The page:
Real to Reel: Petropolis

What happens when a visionary filmmaker makes a documentary on an important environmental issue?

Beautiful doc on ugly subject hits Greenpeace mark

• Writer/director: Peter Mettler
• Producer: Spencer Tripp
• Production company: Greenpeace Canada
• Distributor: None
• International sales: Autlook Films
• Budget: under $1 million

What happens when a visionary filmmaker makes a documentary on an important environmental issue? Sounds like a setup for a joke, but the result, Peter Mettler’s Petropolis: Aerial Perspectives on the Alberta Tar Sands, is undeniably serious.

‘Petropolis is a beautiful film on a very ugly subject,’ says the film’s executive producer Spencer Tripp, who is also Greenpeace Canada’s communications director.

The subject of TIFF’s Canadian retrospective in 2006, filmmaker Mettler is a Toronto New Wave pioneer – who shot films for Atom Egoyan, Patricia Rozema, Jeremy Podeswa and Bruce McDonald more than 20 years ago. He has made a career directing documentaries about the northern lights (Picture of Light), Robert Lepage (Tectonic Plates) and chance and divinity (Gambling, Gods and LSD).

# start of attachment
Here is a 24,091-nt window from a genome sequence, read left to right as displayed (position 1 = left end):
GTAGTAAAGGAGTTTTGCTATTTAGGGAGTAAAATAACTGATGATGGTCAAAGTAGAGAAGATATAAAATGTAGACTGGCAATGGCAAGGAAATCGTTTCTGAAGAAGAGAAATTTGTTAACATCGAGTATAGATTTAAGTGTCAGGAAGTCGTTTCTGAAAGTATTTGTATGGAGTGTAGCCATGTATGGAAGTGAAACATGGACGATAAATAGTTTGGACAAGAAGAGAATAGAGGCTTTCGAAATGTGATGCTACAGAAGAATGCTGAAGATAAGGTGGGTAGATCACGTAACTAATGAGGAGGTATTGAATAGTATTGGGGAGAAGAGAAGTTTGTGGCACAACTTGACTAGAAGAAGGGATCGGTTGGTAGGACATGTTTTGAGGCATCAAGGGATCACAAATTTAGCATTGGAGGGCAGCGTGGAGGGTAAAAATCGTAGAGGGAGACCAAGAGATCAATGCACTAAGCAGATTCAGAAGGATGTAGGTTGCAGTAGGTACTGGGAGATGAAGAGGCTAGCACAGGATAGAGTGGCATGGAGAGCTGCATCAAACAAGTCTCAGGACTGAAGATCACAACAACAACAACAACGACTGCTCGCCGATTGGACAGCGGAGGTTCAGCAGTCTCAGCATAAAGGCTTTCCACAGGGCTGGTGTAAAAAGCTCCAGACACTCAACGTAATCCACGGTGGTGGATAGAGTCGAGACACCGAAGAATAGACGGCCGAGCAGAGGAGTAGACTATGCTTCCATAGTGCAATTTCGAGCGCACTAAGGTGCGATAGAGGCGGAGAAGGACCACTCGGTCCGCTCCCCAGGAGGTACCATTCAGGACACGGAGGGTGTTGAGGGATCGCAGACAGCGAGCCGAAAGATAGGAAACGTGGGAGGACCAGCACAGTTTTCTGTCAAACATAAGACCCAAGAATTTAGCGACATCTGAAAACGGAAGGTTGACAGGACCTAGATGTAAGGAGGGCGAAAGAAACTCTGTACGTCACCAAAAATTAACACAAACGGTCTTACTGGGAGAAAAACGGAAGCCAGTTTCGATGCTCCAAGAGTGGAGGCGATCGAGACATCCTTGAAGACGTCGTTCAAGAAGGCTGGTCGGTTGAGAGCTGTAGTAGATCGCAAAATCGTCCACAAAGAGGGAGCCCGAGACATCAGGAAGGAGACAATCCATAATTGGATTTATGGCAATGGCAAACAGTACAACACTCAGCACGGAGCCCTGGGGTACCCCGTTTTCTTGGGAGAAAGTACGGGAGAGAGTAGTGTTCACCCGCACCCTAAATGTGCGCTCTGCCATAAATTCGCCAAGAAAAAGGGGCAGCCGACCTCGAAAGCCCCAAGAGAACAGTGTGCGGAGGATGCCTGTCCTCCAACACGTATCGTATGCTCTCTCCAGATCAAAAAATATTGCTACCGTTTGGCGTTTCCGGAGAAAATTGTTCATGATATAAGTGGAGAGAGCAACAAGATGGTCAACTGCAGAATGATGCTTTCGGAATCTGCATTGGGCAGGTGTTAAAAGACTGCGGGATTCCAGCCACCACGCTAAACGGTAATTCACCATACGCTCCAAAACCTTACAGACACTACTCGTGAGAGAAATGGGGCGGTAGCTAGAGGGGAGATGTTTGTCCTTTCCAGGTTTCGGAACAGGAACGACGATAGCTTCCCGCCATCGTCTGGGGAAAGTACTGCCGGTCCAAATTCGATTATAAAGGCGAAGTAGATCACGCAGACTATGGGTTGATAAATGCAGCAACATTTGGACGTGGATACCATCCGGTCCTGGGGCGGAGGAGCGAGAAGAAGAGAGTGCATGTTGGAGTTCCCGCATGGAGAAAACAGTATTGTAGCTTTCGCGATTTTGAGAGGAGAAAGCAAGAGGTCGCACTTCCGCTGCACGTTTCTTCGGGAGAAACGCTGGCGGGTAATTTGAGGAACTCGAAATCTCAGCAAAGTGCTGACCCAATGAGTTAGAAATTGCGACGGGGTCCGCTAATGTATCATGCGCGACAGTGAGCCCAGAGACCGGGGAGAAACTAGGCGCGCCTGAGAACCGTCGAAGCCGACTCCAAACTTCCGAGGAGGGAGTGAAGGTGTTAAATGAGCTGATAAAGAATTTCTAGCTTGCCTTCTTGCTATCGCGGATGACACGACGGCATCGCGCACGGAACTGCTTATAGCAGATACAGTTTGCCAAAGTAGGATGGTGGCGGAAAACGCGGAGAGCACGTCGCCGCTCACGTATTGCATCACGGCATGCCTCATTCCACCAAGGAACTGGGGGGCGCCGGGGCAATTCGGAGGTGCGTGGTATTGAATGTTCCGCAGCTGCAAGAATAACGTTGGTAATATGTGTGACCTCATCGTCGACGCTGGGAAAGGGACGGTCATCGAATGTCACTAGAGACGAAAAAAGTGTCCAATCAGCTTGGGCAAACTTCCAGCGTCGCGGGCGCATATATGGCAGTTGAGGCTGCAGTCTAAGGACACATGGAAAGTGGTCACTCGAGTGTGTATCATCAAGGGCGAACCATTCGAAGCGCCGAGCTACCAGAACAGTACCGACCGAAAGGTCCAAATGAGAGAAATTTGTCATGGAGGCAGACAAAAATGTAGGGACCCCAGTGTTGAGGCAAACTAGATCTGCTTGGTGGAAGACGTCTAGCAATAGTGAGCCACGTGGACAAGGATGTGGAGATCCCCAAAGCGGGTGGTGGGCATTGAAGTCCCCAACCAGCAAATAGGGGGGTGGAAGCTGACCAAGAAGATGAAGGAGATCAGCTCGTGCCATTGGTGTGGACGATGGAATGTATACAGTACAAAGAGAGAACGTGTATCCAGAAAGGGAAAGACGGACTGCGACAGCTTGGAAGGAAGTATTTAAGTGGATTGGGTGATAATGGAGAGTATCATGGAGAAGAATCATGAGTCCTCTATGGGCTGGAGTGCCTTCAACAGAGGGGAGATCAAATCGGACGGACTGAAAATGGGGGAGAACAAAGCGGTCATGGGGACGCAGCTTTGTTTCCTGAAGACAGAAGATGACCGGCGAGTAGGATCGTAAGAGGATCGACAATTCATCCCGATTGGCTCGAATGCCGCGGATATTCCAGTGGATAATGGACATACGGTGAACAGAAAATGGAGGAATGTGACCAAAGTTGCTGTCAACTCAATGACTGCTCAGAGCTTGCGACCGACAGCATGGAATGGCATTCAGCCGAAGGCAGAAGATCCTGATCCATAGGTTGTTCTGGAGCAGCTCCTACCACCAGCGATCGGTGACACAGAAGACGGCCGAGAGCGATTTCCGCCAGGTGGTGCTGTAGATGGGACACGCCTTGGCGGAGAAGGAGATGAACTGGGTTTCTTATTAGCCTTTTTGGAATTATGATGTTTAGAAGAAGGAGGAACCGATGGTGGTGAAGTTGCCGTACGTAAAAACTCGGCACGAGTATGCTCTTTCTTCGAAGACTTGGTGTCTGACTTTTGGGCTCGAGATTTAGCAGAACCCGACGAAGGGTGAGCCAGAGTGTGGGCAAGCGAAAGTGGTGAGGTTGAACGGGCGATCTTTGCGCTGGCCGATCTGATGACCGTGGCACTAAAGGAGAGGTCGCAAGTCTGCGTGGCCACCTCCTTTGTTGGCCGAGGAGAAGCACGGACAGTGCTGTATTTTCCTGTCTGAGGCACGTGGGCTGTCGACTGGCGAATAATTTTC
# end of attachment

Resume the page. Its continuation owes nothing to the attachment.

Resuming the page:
Now, he’s donated his services for a no-budget Greenpeace doc – hard costs were limited to several helicopter rides, a pilot, camera operator and post-production – which lyrically shows the devastation caused by the unearthing of crude oil in northern Alberta. The entire film is shot from the air. It shows the tar sands, a territory as large as England, and how the extraction of bitumen – a mixture of tar-like hydrocarbons derived from petroleum – has been devastating the environment.

Although investigative journalist Andrew Nikiforuk’s bestselling exposé Tar Sands: Dirty Oil and the Future of the Continent inspired Mettler to make Petropolis, the content is pure cinema, not didactic at all.

‘I felt especially for the tar sands it was important to have longer shots that show the relationship of the way things are – without cuts,’ he says of the helicopter shoot which is the basis of the film. ‘That starts to tell you the story of how big the environment is, and that this is a large [and often gorgeous] expanse of land.’